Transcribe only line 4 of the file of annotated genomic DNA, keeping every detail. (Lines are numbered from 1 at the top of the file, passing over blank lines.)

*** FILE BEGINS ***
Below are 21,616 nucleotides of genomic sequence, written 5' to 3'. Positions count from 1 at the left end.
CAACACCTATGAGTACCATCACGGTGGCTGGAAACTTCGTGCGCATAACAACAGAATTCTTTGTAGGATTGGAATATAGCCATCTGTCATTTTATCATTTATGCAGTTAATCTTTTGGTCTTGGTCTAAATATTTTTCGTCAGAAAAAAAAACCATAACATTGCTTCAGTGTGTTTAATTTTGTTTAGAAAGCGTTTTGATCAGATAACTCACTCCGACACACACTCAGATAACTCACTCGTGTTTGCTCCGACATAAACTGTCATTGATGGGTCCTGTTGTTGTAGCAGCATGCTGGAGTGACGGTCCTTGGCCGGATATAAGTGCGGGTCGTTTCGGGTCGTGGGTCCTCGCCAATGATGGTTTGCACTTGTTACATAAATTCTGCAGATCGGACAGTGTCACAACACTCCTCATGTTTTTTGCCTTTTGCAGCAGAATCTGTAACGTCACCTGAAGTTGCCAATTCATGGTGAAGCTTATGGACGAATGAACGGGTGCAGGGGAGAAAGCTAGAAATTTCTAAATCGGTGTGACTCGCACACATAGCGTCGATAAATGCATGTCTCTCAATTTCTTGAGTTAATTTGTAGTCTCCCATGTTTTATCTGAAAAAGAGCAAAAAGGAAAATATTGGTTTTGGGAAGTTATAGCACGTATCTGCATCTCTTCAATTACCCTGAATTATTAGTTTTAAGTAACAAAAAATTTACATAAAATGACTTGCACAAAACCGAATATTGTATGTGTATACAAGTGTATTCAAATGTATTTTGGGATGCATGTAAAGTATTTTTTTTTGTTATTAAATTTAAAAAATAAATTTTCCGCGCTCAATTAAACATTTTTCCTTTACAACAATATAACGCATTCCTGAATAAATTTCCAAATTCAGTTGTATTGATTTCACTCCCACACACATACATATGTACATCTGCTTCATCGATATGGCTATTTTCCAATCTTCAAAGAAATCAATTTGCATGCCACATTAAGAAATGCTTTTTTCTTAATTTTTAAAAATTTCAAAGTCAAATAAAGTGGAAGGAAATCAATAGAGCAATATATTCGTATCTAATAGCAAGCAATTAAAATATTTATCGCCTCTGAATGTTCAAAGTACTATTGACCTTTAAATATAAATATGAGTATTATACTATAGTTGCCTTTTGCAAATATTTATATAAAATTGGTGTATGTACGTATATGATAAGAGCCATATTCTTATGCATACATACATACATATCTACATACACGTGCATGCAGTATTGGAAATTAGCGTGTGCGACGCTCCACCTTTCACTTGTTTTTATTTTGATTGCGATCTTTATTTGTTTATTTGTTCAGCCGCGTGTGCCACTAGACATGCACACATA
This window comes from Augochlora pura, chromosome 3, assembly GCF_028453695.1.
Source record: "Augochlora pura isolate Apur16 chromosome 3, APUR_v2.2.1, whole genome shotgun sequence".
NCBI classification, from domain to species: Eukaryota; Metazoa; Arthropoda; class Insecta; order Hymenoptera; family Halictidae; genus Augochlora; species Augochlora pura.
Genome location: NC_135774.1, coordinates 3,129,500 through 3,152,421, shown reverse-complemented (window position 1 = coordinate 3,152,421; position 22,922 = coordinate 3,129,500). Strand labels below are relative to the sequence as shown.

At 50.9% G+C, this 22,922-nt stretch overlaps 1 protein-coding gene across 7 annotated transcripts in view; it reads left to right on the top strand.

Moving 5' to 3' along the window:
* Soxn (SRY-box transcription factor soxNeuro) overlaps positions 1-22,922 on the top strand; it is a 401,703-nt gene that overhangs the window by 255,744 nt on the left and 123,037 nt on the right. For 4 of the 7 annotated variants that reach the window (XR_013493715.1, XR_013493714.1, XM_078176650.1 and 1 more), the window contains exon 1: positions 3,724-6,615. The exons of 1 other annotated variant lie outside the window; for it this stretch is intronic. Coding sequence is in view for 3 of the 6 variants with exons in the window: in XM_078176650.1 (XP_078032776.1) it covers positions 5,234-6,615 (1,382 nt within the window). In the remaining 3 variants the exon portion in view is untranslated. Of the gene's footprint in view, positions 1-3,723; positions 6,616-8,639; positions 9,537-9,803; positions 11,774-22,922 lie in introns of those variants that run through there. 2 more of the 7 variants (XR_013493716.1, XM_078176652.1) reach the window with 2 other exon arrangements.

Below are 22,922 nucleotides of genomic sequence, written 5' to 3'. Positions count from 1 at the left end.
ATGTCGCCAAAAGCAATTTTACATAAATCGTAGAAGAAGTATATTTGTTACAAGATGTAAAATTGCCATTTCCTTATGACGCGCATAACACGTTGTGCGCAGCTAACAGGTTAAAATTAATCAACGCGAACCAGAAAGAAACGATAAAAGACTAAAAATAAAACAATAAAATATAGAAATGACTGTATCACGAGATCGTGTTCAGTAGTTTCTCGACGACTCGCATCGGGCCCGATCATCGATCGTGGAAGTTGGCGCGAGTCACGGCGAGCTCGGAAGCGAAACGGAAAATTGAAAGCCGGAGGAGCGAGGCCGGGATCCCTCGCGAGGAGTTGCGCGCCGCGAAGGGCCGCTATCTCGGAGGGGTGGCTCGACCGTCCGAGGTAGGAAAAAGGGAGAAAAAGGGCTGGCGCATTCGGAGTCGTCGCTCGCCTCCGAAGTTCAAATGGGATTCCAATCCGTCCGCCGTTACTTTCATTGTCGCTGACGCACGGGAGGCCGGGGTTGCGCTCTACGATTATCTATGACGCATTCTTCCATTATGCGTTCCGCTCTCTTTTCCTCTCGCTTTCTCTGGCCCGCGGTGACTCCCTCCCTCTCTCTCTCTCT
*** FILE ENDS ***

Source record: "Augochlora pura isolate Apur16 chromosome 3, APUR_v2.2.1, whole genome shotgun sequence".